Africa Knows! It is time to decolonise minds

 #AfricaKnows

This virtual conference was the closing activity of the Africa2020 year, the year in which 17 countries on the African continent celebrated 60 years of independence. It was organised by the Leiden African Studies Assembly (LeidenASA).

Now that the conference has ended, all conference materials, like full papers, panel videos etc are accessible for everyone. You are free to use them as educational material or for other purposes.

Moreover, you can:

Donation to Trees for all

We are in the midst of a climate crisis. In large part, this crisis is caused by the excessive emissions of CO2 and other greenhouse gases produced by human lifestyles that demand considerable consumption of energy, deriving from oil, natural gas, coal, as well as renewables or electricity (When 100% renewable energy doesn’t mean zero carbon, stanford.edu).  A range of human activities contribute to these excessive emissions, including digital activities sustained by the consumption of electricity. The year 2019 saw an all-time record in CO2 emissions of 33.1 Gt. (See IEA report), while in 2020, the Corona pandemic and associated measures reduced economic activities and mobility around the world, resulting in a 6% drop in global energy demand. While this also holds for electricity, it is a concern that in the later part of 2020 the demand for electricity rose again to levels even higher than in 2019.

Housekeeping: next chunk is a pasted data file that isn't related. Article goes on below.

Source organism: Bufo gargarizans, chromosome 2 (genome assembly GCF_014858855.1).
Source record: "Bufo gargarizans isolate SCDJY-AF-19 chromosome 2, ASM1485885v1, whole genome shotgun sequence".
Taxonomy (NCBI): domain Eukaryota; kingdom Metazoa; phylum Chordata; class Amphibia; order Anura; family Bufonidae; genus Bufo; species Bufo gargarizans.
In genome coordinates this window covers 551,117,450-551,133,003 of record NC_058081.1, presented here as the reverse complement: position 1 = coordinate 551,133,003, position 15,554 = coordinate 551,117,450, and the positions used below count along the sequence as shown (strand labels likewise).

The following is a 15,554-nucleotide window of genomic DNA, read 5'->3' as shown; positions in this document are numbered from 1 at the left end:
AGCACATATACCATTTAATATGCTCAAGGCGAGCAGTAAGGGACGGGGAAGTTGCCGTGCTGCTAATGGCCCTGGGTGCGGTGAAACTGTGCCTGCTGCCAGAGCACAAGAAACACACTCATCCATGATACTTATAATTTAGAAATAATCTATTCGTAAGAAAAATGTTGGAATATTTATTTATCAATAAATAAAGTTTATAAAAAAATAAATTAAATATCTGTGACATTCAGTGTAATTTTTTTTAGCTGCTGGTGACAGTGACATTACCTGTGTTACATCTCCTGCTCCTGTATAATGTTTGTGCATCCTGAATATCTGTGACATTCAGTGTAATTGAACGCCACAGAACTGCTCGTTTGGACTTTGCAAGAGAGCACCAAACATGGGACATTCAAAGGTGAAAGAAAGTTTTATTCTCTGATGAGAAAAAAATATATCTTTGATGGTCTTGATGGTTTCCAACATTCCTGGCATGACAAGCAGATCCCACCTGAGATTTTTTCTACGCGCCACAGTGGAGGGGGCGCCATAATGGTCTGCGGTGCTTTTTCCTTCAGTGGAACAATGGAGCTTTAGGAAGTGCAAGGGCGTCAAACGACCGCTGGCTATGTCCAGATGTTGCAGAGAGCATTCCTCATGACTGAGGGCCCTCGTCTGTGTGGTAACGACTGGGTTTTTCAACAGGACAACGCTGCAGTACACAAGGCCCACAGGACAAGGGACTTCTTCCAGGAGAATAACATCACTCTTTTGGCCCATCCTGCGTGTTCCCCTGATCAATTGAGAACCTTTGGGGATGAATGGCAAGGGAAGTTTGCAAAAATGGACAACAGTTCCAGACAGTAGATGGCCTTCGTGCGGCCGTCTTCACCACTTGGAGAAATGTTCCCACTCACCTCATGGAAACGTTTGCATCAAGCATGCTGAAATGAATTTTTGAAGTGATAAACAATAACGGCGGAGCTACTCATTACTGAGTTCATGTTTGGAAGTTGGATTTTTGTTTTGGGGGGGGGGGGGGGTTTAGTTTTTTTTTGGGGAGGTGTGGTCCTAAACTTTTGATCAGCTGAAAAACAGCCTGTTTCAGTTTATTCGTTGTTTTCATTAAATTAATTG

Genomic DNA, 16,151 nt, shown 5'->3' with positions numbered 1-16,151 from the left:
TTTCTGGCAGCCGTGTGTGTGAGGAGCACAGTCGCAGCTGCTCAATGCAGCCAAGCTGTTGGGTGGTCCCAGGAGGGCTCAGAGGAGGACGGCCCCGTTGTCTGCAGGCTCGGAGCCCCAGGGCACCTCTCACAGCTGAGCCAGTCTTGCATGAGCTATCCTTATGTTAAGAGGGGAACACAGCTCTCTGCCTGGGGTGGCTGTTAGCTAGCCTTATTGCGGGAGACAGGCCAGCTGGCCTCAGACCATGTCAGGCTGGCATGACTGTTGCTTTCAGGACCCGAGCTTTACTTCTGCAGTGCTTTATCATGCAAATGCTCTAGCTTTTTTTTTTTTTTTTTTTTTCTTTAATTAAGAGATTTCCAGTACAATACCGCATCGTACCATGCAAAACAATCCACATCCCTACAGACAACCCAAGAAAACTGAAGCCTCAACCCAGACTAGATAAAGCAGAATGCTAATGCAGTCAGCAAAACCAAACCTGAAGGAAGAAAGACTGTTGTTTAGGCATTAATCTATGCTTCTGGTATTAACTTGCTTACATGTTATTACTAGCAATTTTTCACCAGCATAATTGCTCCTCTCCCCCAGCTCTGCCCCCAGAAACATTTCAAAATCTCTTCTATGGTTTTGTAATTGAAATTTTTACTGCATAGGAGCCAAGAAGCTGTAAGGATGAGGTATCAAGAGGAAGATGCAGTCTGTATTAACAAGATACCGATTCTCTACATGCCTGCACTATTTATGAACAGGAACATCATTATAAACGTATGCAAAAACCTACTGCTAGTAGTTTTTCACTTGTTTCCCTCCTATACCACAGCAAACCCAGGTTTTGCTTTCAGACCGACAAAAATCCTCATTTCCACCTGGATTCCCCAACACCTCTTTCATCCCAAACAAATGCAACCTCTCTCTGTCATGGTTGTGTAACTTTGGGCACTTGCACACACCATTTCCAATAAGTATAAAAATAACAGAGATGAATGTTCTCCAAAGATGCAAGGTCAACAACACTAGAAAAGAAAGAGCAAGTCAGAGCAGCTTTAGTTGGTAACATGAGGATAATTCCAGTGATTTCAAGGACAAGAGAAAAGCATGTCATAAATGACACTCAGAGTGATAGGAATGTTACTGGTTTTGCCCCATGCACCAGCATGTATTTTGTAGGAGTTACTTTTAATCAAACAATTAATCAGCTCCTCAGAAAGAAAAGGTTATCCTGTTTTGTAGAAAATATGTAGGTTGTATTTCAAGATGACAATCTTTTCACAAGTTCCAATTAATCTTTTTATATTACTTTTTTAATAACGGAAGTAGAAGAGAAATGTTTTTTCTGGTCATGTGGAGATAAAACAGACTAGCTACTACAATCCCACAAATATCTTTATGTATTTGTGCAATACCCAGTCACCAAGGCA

Rising to the challenge of taking responsibility for our contributions to the climate crisis, the online Africa Knows! Conference budgeted for a compensation of CO2 emissions associated with the conference proceedings. The conference organisers donated an amount of €2000 to Trees for All, a Dutch NGO that seeks to compensate for CO2 emissions by planting trees in the Netherlands and elsewhere in the world.

Ingrid Samset and Harry Wels, Green Conference initiators

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About the conference

In recent years, Africa’s universities, research institutions and other knowledge agencies have undergone tremendous change. Growing demand for scientific forms of knowledge and for higher education has pushed many of them to expand rapidly and to show a combination of daring initiatives and institutional, scientific, and educational creativity. New knowledge organizations have also been established, for example, with ties to religious groups or to the private sector. ‘Decolonizing the academy’ has become a strong call within and outside the continent. Eurocentrism is increasingly questioned, while calls for ‘looking East’ and ‘looking inside Africa’ are gaining momentum.

This conference, the final activity in 2020 of the Leiden African Studies Assembly, is organized with many partners from Africa and Europe and addresses the following key issues:

  • There are great changes in the African knowledge landscape: is Africa preparing itself for leapfrogging to innovations?
  • What will the nascent multi-polar world of the 21st century mean for Africa’s role in knowledge and innovation?
  • After 60 years of Independence, how do we finally decolonize the minds and change attitudes towards real co-creation?